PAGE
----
@bobbinth wrote:

I used AirAssembly to create a zk-STARK which can be used to prove that verification of a Schnorr signature was executed correctly. Specifically:

Given a message m, a public key P, and a signature (R, s) a prover can generate a proof that s cdot G = R + hash(P, R, m) cdot P.

In the current implementation, the verifier needs to know m, P, and R (but not s) to check the proof. It should be possible (with some effort) to update the scheme so that the verifier can verify the proof with only m and hash(P), and I believe this would result in a quantum-resistant signature scheme.

## benchmarks

The STARK can be used to prove verification of one or more signatures. Proof sizes look roughly as follows:

- 1 signature: 110 KB
- 8 signatures: 140 KB
- 64 signatures: 180 KB
Extrapolating this further, it seems like a proof for 10K signatures should be somewhere around 300 KB in size. Moreover, with some optimizations, it may be possible to reduce proof sizes by 10% – 20%.

Proving time is currently rather slow: on my machine, it takes just under 2 seconds to prove a single signature verification, and a bit over 2 mins to prove 64 signature verifications. But, all is not lost:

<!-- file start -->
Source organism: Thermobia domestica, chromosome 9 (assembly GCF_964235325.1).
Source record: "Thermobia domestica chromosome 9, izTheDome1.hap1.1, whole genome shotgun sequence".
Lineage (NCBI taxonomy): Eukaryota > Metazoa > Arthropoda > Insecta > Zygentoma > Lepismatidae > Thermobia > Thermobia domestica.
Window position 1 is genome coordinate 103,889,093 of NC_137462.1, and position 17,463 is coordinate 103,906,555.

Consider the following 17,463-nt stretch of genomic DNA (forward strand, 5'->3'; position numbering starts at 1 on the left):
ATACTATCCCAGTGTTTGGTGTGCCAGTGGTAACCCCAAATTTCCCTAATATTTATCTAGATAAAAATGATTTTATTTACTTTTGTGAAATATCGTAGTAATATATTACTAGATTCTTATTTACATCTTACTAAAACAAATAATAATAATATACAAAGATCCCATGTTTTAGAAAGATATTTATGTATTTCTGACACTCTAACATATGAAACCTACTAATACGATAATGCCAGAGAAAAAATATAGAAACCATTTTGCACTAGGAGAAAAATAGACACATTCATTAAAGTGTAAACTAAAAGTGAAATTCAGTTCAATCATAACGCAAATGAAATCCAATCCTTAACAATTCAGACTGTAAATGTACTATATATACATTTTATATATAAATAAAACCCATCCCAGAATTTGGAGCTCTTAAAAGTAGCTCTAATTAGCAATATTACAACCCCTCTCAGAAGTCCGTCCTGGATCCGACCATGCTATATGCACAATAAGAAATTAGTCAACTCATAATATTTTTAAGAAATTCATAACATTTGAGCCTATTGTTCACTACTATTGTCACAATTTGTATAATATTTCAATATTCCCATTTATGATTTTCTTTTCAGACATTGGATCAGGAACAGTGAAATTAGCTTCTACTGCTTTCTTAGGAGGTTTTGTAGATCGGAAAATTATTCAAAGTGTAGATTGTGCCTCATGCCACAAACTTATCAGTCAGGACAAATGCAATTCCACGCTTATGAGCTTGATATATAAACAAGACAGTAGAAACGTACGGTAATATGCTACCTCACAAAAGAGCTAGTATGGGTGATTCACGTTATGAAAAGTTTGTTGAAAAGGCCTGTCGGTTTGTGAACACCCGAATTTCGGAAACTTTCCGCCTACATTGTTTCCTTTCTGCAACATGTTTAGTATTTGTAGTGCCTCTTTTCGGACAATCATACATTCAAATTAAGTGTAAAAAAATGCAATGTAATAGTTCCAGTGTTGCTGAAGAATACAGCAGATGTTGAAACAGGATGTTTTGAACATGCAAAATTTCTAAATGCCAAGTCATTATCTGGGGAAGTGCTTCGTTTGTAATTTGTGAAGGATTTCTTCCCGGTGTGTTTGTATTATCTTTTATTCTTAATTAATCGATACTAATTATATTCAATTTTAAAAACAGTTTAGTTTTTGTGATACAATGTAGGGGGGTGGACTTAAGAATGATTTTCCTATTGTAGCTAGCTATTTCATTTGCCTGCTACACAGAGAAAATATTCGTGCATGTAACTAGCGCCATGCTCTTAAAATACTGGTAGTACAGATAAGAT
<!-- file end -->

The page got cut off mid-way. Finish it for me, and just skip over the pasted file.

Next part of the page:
- The field I’m using has not been optimized with WebAssembly – so, all math happens in JavaScript which is terribly slow. Moving math operations to WebAssembly should speed things up by a factor of 6x – 8x (and native code would be even faster than that).
- AirAssembly compiler hasn’t been optimized yet – so, the code it outputs is pretty inefficient. Optimizing it could speed things up by a factor of 2x – 3x.
- I’m running everything in a single thread. With multithreading, things will get significantly faster.
## STARK structure

AirAssembly source code for the STARK is here and the runable example is here. Despite looking intimidating, the structure is rather simple:

- Execution trace has 14 registers:

- The first 7 are used to compute s cdot G ,
- The other 7 are used to compute R + h cdot P, where h is an input equal to hash(P, R, m).
- I use a simple double-and-add algorithm for elliptic curve multiplication:

- At each step the base point is doubled, and when needed, added to the accumulated result (x, y coordinates for base points and accumulated results account for 4 out of 7 registers used in each multiplication).
- I also pre-compute slopes for addition/doubling one step before the actual addition/doubling to keep constraint degree low.
- The total number of transition constraints is 18, and the highest constraint degree is 6.
The elliptic curve I’m currently using is P-224 because it is one of the standard curves defined over a “STARK-friendly” field. But swapping it out for some other curve is trivial.

If anyone sees any issues, or has any feedback – let me know!

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